Susanne F. Tyndale
[Joseph ?] Pickard
taste in common is a fresh bond - [revealer?] forming a sort of platform for meeting ever after. Not that I wish to feel sure that I gauge your pre-occupations - you are well protected by being so far-away - but you know we have to construct our friends & their personalities, as the scientist often must the fossil animal - from a single bone - But after all, nothing in life is [in margin: 376] so satisfactory as that mysterious relation discovered in the possession of a single enthusiasm & the possibility of friendly intercourse which develops out it. There is nothing one can be so sure of - and so with best wishes for the New Year, let me again thank you [Enclosed in letter of J. C. Pickard, Jan. 7, 1902 ]Brook Knoll Weymouth - Mass.Dec 22, 1901Dear Mr Pickard,I dont suppose you had any distinct idea of widening our horizon by setting us down or rather by lifting us up into the mountains with your friend John Muir, but the result remains, and we both acknowledge ourselves your debtor for the introduction. Novel and interesting as his account of physical characteristics is, I am as much swayed or more, by the fine unconscious traits, & evidence of spiritual kinship with nature. I am glad that I owe my acquaintance to you, for the discovery of every06199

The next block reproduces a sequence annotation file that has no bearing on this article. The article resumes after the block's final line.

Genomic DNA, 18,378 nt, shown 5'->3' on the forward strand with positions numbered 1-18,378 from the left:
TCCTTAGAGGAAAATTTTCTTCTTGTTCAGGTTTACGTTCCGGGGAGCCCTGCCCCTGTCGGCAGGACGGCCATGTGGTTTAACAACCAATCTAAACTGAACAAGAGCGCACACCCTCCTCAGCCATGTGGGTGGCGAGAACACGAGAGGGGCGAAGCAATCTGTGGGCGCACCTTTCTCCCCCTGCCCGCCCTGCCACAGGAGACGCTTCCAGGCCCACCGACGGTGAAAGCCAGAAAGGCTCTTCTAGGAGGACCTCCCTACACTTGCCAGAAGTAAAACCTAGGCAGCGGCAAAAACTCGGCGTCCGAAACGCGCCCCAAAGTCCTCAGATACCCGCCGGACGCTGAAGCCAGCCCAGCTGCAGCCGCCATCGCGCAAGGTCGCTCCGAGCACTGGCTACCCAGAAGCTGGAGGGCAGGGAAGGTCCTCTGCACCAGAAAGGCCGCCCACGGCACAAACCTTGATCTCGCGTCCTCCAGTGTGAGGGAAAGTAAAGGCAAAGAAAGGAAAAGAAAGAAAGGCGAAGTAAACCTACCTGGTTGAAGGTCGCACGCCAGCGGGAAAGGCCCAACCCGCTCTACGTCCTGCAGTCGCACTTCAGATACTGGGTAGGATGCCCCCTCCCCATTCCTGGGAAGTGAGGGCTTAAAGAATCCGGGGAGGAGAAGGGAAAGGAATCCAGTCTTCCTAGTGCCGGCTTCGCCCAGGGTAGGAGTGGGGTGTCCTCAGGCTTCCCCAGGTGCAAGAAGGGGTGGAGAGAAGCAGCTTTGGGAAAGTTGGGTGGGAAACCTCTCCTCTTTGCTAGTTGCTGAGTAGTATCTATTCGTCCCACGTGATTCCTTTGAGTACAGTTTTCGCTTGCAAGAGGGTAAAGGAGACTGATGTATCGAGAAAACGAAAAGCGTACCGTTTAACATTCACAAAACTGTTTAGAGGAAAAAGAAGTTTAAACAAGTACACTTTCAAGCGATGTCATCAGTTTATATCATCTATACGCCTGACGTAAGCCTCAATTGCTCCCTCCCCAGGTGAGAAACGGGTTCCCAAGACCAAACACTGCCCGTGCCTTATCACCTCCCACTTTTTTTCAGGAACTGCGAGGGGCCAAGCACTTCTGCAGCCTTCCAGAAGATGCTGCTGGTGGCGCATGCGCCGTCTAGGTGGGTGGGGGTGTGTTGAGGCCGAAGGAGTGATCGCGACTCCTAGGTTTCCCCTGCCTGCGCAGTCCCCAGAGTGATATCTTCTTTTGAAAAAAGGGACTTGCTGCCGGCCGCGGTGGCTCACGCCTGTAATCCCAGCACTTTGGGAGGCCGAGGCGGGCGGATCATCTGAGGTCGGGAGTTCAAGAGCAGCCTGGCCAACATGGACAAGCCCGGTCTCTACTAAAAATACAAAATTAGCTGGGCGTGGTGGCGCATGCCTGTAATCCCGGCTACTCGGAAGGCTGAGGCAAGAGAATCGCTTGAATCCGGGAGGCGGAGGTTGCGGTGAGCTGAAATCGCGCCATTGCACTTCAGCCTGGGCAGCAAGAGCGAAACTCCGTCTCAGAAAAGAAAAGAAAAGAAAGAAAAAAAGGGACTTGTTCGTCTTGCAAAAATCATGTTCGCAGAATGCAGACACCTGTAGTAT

1901 Dec 22
Original letter dimensions: 17.5 x 27 cm.
Reel 11, Image 1041
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